(e) Whether or not the Department of Justice proceeds with the action, upon a showing by the Department of Justice that certain actions of discovery by the party initiating the action would interfere with the Department of Justice’s investigation or prosecution of a criminal or civil matter arising out of the same facts, the court may stay such discovery for a period of not more than 60 days. Such a showing shall be conducted in camera. The court may extend the 60-day period upon a further showing in camera that the Department of Justice has pursued the criminal or civil investigation or proceedings with reasonable diligence and any proposed discovery in the civil action will interfere with the ongoing criminal or civil investigation or proceedings.
(f) Notwithstanding § 1203(b) of this title, the Department of Justice may elect to pursue its claim through any available alternate remedy, including any administrative proceeding to determine a civil money penalty. If any such alternate remedy is pursued in another proceeding, the party initiating the action shall have the same rights in such proceeding as such party would have had if the action had continued under this chapter; provided however, that no insurer subject to the insurance fraud provisions of Chapter 24 of Title 18 shall have a cause of action pursuant to this chapter. Any finding of fact or conclusion of law made in such other proceeding that has become final shall be conclusive on all parties to an action under this chapter. For purposes of the preceding sentence, a finding or conclusion is final if it has been fully determined on appeal to the appropriate court, if all time for filing such appeal with respect to the finding or conclusion has expired, or if the finding or conclusion is not subject to judicial review.
72 Del. Laws, c. 370, § 1; 77 Del. Laws, c. 166, §§ 13-18.;
§ 1205. Award to qui tam plaintiff.
(a) If the Department of Justice proceeds with an action brought by a party under § 1203(b) of this title, such party shall, subject to the second sentence of this subsection, receive at least 15 percent but not more than 25 percent of the proceeds of the action or settlement of the claim, depending upon the extent to which the party substantially contributed to the prosecution of the action. Where the action is one which the court finds to be based primarily on disclosures of specific information (other than information provided by the party bringing the action) relating to allegations or transactions in a criminal, civil or administrative hearing, or from the news media, the court may award such sums as it considers appropriate, but in no case more than 10 percent of the proceeds, taking into account the significance of the information and the role of the party bringing the action in advancing the case to litigation. Any payment to a party under the first or second sentence of this paragraph shall be made from the proceeds. Any such party shall also receive an amount for reasonable expenses which the court finds to have been necessarily incurred, plus reasonable attorneys’ fees and costs. In determining the amount of reasonable attorneys’ fees and costs, the court shall consider, without limitation, whether such fees and costs were necessary to the prosecution of the action, were incurred for activities which were duplicative of the activities of the Department of Justice in prosecuting the case, or were repetitious, irrelevant or for purposes of harassment, or caused the defendant undue burden or unnecessary expense. All such expenses, fees and costs shall be awarded against the defendant.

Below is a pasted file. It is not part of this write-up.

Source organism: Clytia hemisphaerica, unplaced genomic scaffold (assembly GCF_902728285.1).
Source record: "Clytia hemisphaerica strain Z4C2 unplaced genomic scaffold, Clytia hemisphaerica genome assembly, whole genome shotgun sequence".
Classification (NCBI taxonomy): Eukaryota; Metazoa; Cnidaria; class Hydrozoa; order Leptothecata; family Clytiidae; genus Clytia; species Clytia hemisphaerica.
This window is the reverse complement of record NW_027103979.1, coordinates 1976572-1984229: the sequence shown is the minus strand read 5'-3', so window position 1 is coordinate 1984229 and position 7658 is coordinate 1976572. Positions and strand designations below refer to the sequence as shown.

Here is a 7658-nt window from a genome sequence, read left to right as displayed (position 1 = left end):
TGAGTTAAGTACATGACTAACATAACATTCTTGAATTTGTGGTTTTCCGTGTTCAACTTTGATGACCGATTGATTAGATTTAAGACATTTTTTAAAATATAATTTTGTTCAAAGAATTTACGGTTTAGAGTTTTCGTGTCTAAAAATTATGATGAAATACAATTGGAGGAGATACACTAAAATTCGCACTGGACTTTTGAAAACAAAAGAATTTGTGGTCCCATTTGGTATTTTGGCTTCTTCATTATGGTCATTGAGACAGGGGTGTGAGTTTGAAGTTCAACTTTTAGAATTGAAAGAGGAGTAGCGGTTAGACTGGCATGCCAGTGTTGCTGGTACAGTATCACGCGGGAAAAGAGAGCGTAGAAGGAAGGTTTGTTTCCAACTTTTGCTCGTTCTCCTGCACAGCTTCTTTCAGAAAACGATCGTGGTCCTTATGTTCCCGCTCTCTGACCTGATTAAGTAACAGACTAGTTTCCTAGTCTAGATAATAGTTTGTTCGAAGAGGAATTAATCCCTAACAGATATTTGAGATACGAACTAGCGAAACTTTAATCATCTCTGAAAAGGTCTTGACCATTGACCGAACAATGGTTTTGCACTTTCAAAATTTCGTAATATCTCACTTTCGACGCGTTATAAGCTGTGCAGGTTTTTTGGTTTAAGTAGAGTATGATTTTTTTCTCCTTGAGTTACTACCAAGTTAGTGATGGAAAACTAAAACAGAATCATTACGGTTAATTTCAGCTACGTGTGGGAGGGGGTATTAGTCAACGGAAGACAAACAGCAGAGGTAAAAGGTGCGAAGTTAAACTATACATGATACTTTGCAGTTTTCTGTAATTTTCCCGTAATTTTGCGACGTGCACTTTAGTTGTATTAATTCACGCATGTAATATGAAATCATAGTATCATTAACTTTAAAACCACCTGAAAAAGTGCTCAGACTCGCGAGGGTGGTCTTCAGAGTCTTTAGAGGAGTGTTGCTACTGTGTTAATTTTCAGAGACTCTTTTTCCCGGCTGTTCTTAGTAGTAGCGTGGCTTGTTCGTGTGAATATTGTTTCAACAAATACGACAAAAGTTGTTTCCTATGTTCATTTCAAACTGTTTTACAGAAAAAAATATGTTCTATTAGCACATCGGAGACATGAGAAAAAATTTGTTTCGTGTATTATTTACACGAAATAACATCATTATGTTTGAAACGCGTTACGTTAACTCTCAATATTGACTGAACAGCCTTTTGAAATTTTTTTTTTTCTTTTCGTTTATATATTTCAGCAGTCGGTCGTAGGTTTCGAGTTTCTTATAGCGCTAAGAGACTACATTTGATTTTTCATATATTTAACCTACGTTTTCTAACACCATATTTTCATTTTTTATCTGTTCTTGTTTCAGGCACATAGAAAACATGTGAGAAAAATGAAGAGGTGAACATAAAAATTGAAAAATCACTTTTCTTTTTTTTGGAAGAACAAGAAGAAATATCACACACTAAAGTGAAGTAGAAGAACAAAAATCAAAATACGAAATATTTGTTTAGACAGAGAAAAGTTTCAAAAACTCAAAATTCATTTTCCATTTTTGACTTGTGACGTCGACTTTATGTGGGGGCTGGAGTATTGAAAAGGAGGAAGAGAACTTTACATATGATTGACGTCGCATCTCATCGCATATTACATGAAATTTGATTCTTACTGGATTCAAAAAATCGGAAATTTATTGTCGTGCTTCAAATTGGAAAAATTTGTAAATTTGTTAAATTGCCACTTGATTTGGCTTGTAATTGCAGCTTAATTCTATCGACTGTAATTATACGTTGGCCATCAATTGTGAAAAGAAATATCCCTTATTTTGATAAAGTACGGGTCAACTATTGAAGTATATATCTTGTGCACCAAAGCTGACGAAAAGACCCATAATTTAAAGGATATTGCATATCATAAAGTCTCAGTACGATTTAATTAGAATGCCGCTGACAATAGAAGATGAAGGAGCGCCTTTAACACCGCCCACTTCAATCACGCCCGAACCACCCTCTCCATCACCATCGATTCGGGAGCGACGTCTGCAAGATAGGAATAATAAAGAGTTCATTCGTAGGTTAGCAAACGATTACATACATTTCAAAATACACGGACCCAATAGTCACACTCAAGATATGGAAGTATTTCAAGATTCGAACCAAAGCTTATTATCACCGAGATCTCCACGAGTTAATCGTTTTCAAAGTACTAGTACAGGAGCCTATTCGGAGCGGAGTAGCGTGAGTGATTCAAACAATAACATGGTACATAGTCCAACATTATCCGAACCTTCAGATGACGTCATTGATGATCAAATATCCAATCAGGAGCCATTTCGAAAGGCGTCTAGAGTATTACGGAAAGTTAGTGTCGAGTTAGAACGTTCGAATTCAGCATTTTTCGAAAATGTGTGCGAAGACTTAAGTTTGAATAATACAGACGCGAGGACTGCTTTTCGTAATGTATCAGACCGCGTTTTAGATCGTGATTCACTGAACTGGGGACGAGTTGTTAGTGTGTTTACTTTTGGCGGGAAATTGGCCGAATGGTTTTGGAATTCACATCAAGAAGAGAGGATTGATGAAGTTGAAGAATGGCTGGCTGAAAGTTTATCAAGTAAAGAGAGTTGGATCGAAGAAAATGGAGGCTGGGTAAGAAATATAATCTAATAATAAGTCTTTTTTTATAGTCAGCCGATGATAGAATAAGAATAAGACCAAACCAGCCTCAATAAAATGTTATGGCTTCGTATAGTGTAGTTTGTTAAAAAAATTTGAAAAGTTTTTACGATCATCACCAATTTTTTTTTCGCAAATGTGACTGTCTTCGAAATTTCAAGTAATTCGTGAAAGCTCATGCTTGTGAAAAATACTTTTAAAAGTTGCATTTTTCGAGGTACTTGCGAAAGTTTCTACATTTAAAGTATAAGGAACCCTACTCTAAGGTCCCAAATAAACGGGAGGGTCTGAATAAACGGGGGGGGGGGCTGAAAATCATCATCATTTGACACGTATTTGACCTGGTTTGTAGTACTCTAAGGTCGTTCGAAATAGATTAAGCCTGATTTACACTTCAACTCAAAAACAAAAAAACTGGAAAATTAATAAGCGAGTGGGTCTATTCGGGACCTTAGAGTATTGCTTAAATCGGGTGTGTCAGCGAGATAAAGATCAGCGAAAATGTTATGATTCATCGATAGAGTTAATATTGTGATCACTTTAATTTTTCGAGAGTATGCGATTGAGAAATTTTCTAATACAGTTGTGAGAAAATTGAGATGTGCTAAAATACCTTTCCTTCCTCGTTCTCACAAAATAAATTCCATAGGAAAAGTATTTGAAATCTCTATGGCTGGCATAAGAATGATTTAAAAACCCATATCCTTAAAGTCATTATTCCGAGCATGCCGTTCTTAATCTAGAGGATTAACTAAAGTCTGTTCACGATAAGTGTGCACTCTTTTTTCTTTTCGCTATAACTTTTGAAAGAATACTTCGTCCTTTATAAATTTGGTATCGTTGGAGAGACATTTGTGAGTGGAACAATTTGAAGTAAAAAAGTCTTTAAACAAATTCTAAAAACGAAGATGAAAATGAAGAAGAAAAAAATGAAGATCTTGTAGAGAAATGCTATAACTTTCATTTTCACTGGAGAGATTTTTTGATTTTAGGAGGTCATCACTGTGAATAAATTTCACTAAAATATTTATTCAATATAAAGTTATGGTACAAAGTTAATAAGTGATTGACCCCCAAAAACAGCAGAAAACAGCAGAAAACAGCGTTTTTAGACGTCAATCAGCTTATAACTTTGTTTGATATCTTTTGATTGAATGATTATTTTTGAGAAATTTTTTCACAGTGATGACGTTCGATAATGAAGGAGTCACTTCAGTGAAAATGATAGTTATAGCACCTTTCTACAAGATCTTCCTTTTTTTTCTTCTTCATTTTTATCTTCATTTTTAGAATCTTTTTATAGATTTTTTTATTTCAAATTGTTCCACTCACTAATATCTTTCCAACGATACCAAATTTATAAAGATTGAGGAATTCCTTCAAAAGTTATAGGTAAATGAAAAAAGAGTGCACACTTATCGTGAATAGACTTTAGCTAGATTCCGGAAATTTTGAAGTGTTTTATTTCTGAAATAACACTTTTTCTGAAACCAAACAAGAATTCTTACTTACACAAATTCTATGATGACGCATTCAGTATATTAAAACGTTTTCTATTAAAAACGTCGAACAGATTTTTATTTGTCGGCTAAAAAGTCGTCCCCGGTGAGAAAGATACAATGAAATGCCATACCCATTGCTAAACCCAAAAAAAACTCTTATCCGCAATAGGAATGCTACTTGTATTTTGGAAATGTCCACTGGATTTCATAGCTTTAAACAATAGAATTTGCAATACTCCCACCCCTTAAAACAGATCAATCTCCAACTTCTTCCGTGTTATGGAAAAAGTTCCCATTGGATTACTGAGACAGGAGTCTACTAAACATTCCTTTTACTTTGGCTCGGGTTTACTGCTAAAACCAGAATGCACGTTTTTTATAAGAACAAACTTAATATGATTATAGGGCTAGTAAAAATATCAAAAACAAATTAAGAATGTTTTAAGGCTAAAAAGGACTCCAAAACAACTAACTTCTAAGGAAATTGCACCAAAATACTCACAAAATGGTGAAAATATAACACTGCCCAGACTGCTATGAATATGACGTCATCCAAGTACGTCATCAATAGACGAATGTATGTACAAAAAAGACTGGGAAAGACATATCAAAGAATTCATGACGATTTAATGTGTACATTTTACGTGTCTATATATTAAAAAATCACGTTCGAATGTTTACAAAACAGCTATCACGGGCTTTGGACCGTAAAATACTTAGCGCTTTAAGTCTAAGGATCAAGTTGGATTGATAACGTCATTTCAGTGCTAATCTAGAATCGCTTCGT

(b) If the Department of Justice does not proceed with an action under this chapter, the party bringing the action or settling the claim shall receive an amount which the court decides is reasonable for collecting the civil penalty and damages. The amount shall be not less than 25 percent and not more than 30 percent of the proceeds of the action or settlement and shall be paid out of such proceeds. Such party shall also receive an amount for reasonable expenses which the court finds to have been necessarily incurred, plus reasonable attorneys’ fees and costs. In determining the amount of reasonable attorneys’ fees and costs, the court shall consider, without limitation, whether such fees and costs were necessary to the prosecution of the action, were incurred for activities which were repetitious, irrelevant or for purposes of harassment, or caused the defendant undue burden or unnecessary expense. All such expenses, fees, and costs shall be awarded against the defendant.
(c) Whether or not the Department of Justice proceeds with the action, if the court finds that the action was brought by a party who planned and initiated the violation upon which the action was brought, then the court may, to the extent the court considers appropriate, reduce the share of the proceeds of the action which the party would otherwise receive under subsection (a) or (b) of this section, taking into account the role of that party in advancing the case to litigation and any relevant circumstances pertaining to the violation. If the party bringing the action is convicted of criminal conduct arising from that party’s own role in the violation of this chapter, that party shall be dismissed from the civil action and shall not receive any share of the proceeds of the action. Such dismissal shall not prejudice the right of the Department of Justice to continue the action on behalf of the government.
(d) If the Department of Justice does not proceed with the action and the person bringing the action conducts the action, the court may award to the defendant its reasonable attorneys’ fees and expenses if the defendant prevails in the action and the court finds that the claim of the person bringing the action was clearly frivolous, clearly vexatious, or brought primarily for purposes of harassment.